Cutaway of plane in the foreground shows personnel, tractors in ship.
Advance party, after landing on Martian snow in ski-equipped plane, prepares for trip to equator. Men live in inflatable, pressurized spheres mounted on tractors, enter and leave through air locks in the central column. Sphere on tractor is just being blown up. Cutaway of tractor, foreground, shows closed-circuit engine, run by hydrogen peroxide, oil. Trailer cutaway shows fuel supply, cargo.
Near wheel-shaped space station 1,000 miles from the earth, built especially for assembly of the Mars expedition, weightless workers put together 10 rocket ships required for the flight. Three of the huge space craft have torpedo noses which convert to planes for landing on the planet.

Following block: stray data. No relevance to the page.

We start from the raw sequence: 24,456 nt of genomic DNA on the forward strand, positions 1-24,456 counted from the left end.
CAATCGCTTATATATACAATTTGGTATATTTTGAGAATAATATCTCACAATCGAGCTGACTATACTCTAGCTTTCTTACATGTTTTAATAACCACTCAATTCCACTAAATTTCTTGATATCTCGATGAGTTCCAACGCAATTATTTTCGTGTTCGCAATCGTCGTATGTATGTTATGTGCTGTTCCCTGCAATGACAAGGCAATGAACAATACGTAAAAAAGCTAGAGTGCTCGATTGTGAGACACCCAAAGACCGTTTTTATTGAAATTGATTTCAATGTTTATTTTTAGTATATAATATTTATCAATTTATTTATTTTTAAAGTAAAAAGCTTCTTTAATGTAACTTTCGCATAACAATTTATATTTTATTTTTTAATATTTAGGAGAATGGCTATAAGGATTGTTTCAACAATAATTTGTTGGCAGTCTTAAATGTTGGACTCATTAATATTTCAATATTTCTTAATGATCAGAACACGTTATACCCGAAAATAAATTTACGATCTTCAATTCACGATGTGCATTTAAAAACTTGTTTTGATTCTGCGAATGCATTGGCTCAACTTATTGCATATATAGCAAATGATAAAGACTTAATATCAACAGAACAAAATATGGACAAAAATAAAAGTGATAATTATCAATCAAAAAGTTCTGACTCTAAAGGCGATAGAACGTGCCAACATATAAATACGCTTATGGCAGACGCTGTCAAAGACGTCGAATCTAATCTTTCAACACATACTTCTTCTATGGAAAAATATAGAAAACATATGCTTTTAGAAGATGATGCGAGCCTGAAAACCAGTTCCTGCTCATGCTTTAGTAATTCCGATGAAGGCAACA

The first landing party takes off for Mars. Two other landing planes will wait until runway is prepared for them, and then the remaining seven ships will stay in 600-mile orbit. Arms on cargo ships hold screenlike dish antennas (for communication), trough-shaped solar mirrors (for power).
Having safely glided to a stop on a Martian plateau, this illustration depicts the Operational Phase of the mission. The crew have already inflated their six meter habitat (it’s a tent), assembled the flat-pack steamroller and are shown removing the nuclear reactor so it can be dragged at least a kilometer from base camp so it won’t kill them.
With the reactor at a safe distance, the crew of eight have 479 days to explore the surface of Mars and maybe do a spot of gardening.
You can read more about this fascinating 1960 Boeing Study here.